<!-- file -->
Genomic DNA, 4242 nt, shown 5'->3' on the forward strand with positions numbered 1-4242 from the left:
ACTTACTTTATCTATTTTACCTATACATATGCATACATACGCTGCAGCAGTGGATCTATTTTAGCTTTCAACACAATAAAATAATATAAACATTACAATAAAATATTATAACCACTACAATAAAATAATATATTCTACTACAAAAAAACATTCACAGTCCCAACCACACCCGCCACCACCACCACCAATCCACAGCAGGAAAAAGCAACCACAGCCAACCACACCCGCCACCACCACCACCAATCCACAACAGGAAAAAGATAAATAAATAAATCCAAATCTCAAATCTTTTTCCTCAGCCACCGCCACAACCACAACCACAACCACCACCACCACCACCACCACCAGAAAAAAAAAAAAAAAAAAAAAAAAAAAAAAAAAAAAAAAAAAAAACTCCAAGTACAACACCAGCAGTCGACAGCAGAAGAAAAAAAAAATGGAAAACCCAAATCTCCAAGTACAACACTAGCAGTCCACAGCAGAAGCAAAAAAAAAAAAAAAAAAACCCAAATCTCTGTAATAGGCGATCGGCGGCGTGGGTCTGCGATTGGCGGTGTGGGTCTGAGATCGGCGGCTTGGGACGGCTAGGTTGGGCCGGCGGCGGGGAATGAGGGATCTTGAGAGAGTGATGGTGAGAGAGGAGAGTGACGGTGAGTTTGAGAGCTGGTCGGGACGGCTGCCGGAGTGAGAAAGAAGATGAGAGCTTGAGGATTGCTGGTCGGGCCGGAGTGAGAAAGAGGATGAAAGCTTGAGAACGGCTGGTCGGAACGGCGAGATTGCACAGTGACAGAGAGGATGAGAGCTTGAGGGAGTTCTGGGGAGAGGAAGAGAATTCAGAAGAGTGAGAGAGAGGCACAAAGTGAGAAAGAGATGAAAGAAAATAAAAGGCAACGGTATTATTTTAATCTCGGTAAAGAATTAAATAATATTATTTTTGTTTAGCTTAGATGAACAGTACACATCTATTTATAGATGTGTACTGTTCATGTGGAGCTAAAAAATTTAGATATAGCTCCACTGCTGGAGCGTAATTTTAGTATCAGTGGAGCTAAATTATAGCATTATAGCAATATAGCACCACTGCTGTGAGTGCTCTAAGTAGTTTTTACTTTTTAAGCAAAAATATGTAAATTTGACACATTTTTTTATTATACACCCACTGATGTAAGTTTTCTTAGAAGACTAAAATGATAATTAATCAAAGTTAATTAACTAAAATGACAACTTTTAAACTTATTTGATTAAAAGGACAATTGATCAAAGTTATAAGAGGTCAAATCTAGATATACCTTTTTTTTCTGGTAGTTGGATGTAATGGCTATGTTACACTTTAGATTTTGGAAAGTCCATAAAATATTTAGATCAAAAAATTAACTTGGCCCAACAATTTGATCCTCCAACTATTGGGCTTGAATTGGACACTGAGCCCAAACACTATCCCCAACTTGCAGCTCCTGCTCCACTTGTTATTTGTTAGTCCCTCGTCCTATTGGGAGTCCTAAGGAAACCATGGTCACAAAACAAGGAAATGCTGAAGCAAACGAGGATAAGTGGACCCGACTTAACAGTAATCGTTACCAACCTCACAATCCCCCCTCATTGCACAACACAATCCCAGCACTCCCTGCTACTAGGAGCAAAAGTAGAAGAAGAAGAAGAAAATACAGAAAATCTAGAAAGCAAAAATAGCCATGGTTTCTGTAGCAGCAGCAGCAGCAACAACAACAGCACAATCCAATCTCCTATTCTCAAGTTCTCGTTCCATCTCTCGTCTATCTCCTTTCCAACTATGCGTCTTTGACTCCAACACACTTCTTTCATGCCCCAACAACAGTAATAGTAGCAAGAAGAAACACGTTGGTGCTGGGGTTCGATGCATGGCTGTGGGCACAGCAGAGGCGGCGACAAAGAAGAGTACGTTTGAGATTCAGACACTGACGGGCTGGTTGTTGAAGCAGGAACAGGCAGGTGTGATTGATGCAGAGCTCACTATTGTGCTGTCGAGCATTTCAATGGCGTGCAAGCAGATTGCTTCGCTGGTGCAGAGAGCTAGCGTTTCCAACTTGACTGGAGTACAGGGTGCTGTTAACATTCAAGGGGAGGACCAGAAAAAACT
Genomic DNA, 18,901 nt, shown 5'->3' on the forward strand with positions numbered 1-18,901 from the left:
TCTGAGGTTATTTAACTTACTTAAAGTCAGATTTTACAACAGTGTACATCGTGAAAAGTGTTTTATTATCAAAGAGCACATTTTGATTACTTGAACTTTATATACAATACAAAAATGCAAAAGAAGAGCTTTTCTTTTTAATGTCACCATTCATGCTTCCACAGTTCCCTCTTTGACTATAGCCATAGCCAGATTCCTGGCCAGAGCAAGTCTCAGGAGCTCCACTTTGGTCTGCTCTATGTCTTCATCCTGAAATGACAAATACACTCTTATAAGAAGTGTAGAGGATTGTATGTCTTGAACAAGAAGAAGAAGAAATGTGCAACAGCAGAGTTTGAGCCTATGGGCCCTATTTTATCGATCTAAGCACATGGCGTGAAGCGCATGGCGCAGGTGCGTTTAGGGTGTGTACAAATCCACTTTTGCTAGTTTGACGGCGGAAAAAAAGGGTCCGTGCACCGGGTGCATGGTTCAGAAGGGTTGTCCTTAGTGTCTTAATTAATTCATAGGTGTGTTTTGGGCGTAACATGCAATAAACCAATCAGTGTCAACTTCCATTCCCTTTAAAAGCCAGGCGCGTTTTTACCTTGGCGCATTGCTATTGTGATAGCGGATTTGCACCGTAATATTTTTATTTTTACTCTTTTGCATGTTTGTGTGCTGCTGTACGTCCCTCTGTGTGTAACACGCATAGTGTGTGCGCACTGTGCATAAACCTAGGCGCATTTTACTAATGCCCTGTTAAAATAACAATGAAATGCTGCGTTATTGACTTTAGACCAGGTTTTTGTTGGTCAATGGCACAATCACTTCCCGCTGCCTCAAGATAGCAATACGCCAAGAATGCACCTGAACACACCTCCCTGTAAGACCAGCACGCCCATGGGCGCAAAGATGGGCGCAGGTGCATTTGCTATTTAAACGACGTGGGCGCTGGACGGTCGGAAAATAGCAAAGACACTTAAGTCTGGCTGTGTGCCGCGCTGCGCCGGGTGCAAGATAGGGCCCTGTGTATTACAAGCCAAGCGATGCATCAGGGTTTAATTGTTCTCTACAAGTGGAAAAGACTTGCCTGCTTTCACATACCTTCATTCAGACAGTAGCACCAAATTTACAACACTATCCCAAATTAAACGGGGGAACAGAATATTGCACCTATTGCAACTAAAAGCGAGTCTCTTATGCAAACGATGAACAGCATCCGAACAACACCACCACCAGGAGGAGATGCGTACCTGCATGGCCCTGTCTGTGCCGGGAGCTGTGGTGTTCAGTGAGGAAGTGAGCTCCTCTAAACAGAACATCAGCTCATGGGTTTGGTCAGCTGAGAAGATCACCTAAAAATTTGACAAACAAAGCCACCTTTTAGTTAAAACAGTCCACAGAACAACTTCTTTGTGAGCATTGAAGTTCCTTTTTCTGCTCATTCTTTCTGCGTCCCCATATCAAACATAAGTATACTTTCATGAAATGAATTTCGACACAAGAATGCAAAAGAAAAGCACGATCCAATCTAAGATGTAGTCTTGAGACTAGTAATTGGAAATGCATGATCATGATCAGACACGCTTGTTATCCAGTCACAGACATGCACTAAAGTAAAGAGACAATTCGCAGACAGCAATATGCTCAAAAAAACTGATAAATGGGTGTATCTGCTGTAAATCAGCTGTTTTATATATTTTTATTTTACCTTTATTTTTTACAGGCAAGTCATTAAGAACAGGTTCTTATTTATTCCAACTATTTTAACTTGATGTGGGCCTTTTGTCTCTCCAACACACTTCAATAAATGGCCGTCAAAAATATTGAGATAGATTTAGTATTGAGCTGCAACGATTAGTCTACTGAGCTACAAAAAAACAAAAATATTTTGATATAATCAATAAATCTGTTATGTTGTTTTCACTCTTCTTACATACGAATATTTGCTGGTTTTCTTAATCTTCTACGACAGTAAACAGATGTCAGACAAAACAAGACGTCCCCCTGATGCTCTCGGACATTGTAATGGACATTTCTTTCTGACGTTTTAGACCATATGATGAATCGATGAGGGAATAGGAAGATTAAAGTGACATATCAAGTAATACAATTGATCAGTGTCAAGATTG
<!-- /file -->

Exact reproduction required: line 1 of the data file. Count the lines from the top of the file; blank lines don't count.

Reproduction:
Genomic DNA, 4242 nt, shown 5'->3' on the forward strand with positions numbered 1-4242 from the left: